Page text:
No matter how much liquid you end up with, a layer of fat should solidify on the top once the juices have cooled. You can skim off the fat and discard it, or use it as a substitute for lard or bacon grease (see Recipe Ideas, below). This will give your dishes a lovely smoky flavor.
Can I Use Brisket Drippings?
You certainly can. Brisket fat is bursting with beef flavor, and the smoking process will give it even more depth and richness.
As for the liquid drippings, you can use them in any recipe that calls for beef stock or broth. If you plan to reheat the brisket—especially after freezing it—this liquid will be worth its weight in gold.
Once you’ve salvaged all those lovely drippings, how should you store them? The answer varies depending on how long you plan to keep them—and what you intend to do with the leftover brisket if you have any.
When stored in a tightly sealed container, brisket drippings should keep in the fridge for about one week. If you don’t think you’ll use them before then, transfer them to the freezer.
For best results, freeze the drippings in ice cube trays or muffin tins. That way, you can thaw only as much as you need for each recipe.
The liquid drippings can be stored in the freezer for 6 to 12 months. In theory, fat drippings can be frozen indefinitely, but we would advise using them up within a year to ensure quality. Fortunately, the product is so delicious that you shouldn’t have any trouble coming up with excuses to thaw it.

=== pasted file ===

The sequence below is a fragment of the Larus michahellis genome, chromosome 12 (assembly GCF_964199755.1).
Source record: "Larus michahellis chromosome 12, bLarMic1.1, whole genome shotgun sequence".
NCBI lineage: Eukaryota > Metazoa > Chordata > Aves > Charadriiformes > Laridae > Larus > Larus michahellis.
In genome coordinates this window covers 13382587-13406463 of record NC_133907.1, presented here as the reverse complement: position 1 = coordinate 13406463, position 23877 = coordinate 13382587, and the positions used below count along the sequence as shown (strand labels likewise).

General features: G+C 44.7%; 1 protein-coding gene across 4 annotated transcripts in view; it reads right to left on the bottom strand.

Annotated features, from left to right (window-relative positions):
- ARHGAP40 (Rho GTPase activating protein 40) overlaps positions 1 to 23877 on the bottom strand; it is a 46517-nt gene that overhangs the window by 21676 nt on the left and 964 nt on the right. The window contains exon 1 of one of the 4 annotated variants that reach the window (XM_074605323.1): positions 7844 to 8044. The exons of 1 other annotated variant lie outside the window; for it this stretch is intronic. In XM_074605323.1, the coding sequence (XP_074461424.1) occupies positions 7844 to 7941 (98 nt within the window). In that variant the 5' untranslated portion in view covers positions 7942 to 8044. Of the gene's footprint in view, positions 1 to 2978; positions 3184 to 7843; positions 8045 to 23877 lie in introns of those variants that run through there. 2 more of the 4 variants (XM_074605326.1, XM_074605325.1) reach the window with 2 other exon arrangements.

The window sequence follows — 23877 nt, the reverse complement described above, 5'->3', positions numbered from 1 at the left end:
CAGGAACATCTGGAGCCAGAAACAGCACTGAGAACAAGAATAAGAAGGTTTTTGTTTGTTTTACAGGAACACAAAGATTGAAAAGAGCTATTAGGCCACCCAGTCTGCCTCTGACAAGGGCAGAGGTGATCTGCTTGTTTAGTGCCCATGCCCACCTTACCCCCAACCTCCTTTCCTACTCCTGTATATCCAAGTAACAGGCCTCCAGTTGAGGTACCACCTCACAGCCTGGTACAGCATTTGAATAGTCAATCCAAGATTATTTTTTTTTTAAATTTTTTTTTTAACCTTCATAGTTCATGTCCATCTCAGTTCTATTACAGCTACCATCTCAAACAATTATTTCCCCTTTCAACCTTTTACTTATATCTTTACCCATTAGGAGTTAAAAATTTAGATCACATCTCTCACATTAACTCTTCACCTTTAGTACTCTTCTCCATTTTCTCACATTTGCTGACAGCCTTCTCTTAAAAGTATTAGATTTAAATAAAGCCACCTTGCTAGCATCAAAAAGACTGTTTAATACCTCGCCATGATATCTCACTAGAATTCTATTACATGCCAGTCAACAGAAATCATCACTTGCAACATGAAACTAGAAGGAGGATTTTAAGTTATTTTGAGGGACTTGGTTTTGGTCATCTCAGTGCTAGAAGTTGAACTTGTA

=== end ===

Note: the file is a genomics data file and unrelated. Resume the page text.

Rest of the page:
If you intend to store the prepared brisket in the drippings, remember that the meat won’t keep as long in the fridge this way. Leftover brisket that’s stored in a sauce or gravy should be consumed within 2 days.
On the other hand, when you freeze the cooked brisket in its own juices, it will keep longer in the freezer. Thaw and reheat any leftovers within 3 months if they’re kept in liquid, and within 2 months if you store the drippings separately.
Just in case you’re having trouble coming up with ways to utilize the drippings, here are a few of our favorite techniques.
Remember that the drippings will be well-seasoned, so you might want to use a lighter hand with the salt and pepper shakers. Taste your creation before putting in any additional seasoning, and use the drippings sparingly until you’ve learned to gauge their impact on the dish.